Humor is often hostile. But sometimes readers ask me: Does it really have to be? To which I answer: Of course it does, you morons.

The fact is, I recently did some research for the purpose of humiliating two companies in humor columns. When my efforts failed, my first impulse was to abandon the columns, but then I thought: Wait a minute. Gosh darn it, maybe the readers are right! Maybe humor doesn't have to be mean! So, I decided to phone the companies, 'fess up to my sins and mine the terrific humor of the situation, in a positive way.

Me: Is this the Art Instruction Schools?

Steve: Yes.

Me: You are the place that offers that simple test where people are supposed to copy some cartoons to see if they are talented enough to qualify for your art course?

Steve: Yes.

Me: Well, I am a pretty skeptical person. And I guessed that, to get an applicant's money, you would conclude that he had talent, however unsplendid his artwork. So, instead of drawing the cartoons myself, I asked Chipo Tucker to draw them.

Steve: Who is that?

Me: She is an adorable 5-year-old of my acquaintance. I am looking at your original, and Chipo's attempt at a copy, which I mailed in to you two months ago.

[PRINT ORIGINAL AND DRAWING HERE]

Here is the amazing thing. You guys didn't bite. You didn't respond at all. So, it turns out that you are not greedy, dishonest jerks!

Steve: We appreciate that, but I'm not sure where you are going with it.

Me: I thought we could establish how funny this situation is.

Steve: Well, you did make one assumptive comment that led you into the rest. The school started in 1914, as a historical note, and our students aspire to a level of professionalism.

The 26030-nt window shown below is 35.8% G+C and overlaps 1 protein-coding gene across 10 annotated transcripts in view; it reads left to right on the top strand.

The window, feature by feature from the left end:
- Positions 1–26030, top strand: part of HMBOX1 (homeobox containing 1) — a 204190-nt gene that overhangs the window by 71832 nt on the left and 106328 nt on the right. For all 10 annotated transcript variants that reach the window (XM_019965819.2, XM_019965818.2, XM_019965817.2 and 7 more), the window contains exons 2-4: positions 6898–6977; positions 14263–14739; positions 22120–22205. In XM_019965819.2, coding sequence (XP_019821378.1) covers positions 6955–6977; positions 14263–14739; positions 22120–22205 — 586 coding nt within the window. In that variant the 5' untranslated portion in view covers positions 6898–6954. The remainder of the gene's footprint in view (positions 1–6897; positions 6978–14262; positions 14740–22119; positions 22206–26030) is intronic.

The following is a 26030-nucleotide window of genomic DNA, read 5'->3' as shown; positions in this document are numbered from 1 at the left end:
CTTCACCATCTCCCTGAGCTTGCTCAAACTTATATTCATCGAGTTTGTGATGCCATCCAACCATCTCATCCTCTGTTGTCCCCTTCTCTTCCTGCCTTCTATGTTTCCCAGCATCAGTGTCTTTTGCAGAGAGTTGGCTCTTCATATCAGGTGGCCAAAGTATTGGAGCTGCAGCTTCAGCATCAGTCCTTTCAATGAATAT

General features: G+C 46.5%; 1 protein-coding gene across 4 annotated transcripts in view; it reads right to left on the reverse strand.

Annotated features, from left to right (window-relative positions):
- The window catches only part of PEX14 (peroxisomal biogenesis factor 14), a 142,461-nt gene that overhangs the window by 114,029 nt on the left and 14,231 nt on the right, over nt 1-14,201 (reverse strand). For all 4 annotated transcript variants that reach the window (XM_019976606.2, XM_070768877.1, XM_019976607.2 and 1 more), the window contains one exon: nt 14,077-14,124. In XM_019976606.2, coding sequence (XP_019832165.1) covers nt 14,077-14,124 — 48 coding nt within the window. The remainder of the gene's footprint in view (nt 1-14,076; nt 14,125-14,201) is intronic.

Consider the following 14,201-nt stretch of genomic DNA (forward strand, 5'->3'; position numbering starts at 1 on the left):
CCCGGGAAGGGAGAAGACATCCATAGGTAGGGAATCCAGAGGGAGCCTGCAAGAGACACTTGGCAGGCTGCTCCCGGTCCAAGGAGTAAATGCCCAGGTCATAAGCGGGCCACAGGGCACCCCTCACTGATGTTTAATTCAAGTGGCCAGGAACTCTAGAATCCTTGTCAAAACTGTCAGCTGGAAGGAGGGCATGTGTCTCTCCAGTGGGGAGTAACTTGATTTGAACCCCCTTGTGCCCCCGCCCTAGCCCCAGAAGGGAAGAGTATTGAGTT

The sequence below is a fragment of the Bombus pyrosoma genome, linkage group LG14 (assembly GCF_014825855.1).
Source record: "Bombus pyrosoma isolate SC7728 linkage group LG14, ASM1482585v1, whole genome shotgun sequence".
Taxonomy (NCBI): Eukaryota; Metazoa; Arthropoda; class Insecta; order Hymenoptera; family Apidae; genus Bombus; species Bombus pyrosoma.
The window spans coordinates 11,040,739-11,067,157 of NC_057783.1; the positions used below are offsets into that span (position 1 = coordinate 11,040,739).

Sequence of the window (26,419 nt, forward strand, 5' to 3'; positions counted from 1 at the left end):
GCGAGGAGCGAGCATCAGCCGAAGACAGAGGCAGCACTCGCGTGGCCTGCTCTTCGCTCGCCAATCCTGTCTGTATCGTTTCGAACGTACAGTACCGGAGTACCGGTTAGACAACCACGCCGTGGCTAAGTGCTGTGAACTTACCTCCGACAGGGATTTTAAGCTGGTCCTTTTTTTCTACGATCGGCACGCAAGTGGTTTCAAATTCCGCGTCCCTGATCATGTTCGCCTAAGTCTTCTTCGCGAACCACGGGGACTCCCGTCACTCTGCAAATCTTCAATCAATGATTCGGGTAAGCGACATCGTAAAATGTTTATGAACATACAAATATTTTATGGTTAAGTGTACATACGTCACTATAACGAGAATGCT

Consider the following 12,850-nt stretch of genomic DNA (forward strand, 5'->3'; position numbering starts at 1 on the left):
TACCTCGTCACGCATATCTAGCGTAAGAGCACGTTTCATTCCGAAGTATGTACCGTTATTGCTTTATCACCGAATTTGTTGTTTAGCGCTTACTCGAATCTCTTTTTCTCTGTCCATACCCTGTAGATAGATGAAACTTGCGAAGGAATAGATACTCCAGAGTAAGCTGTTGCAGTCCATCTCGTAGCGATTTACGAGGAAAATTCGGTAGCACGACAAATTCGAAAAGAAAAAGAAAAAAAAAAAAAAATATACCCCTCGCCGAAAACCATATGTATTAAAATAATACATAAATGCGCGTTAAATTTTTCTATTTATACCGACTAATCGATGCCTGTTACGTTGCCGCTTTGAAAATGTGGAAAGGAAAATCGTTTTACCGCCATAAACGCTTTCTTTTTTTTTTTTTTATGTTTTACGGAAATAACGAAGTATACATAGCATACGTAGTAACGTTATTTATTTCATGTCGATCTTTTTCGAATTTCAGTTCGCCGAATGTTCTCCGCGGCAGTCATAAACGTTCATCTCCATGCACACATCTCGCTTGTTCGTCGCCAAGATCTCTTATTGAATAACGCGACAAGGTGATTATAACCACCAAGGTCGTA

Me: Those aren't funny observations.

Steve: Maybe I'm missing something here.

Me:

Steve: When columnists call, they usually have some kind of direction that they want to go in. So, I guess I'm trying to fill in the gap.

Me: Well, do you know any art jokes?

Steve: Wait a minute. Hang on. Hey, Kelly, you got an art joke? . . . Sorry, I think we're drawing blanks here . . .

Me: Ha-ha.

Steve: What?

Me: You said "drawing" blanks. That's funny.

Steve: Okay.

Second call.

Me: Is this Gillette?

Tina: Yes.

Me: I use your Mach 3 Turbo razor. My wife uses your Venus razor. Well, it occurred to me that even though the Mach 3 is steel gray and marketed real tough, like it was a Bradley Fighting Vehicle or a hand grenade or something, and the Venus is turquoise and looks all girly, like it should be dressed in a petticoat, the business end of both products looks identical. So, I figured that what we had here was a craven marketing ploy, where the products were the same, but you were selling them as though they were different. So, I took my wife's blade and put it on my razor, and I put my blade on her razor.

Tina: Okay.

Me: My wife reported that the Mach 3 didn't do a great job on her legs. Me, I thought that the Venus gave me a fine shave until about five minutes afterward, when several raging geysers of blood appeared on my face. I finally got them under control with toilet paper, although I had so much paper on my face that I walked around looking like a pinata.

Eventually, things seemed okay. But several hours later, when I was speaking to a college class, a student interrupted me to note, and I quote, "Your face? It's bleeding pretty bad."

My point is, I was wrong about your products. They are not interchangeable, and you are not soulless corporate scum.

Tina: Thank you.

Me: No problem, ma'am. We're just humorists here, doing our job.

Gene Weingarten's e-mail address is weingarten@washpost.com. Chat with him online Tuesdays at noon at www.washingtonpost.com.